LILLEY: CBC loses lawsuit against Tories while wasting your money

spaminator

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LILLEY: CBC loses lawsuit against Tories while wasting your money
Author of the article:Brian Lilley
Publishing date:May 13, 2021 • 11 hours ago • 3 minute read • 25 Comments
The Toronto headquarters of the Canadian Broadcasting Corporation is photographed on April 4, 2012.
The Toronto headquarters of the Canadian Broadcasting Corporation is photographed on April 4, 2012. PHOTO BY AARON LYNETT /Postmedia Network / Files
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CBC’s biased lawsuit against the Conservative Party of Canada has been dismissed by the Federal Court with the state broadcaster likely being on the hook for expenses. The lawsuit was launched over the use of CBC video in ads paid for by the Conservatives during the last election.

With just about 10 days to go in the last election campaign, our esteemed state broadcaster showed their total lack of objectivity by launching a lawsuit against the Conservatives. Nothing like being a player in the game where you are supposed to be a neutral observer.


To make matters worse, CBC listed their then lead anchor Rosemary Barton and reporter John Paul Tasker as applicants in the court filing, something they later withdrew.

The state broadcaster’s claim was that by using a total of 30 seconds of video material from CBC in a one-minute, 46-second online ad and by using video clips for Tweets put up during a leader’s debate, the Conservatives have “taken” CBC’s work without permission. The Conservatives responded, as they have in the past, that they were working under the “fair dealings” provision of Canada’s copyright act and their actions were protected.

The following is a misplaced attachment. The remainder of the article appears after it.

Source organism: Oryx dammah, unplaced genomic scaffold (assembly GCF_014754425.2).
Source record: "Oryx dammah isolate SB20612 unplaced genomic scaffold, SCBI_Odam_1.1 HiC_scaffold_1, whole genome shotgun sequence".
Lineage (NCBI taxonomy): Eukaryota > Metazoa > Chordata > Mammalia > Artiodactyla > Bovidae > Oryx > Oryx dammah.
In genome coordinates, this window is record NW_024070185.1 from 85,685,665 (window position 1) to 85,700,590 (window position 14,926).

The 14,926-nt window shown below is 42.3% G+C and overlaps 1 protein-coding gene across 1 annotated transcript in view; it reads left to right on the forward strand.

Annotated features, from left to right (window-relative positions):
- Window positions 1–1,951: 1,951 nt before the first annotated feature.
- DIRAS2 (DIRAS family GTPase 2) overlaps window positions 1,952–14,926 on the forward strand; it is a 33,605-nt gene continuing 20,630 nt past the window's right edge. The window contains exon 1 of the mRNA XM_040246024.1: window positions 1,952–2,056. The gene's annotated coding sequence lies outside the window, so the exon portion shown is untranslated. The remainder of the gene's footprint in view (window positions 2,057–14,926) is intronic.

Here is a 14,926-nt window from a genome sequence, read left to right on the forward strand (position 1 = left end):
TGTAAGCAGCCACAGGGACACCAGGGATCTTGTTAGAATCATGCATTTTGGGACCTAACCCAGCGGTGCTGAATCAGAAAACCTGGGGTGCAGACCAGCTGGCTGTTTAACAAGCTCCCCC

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The ads in question also contained material from CTV, CityTV and Global but only CBC launched a lawsuit against the Conservatives. They did this, even though they had been warned in the past against doing so.

In 2014, CBC was up in arms over the Conservatives using news clips in ads to criticize Justin Trudeau and the Liberals when they were in opposition. Internal emails show that CBC executives tried unsuccessfully to get other private broadcasters to band together to stop the use of news clips in ads.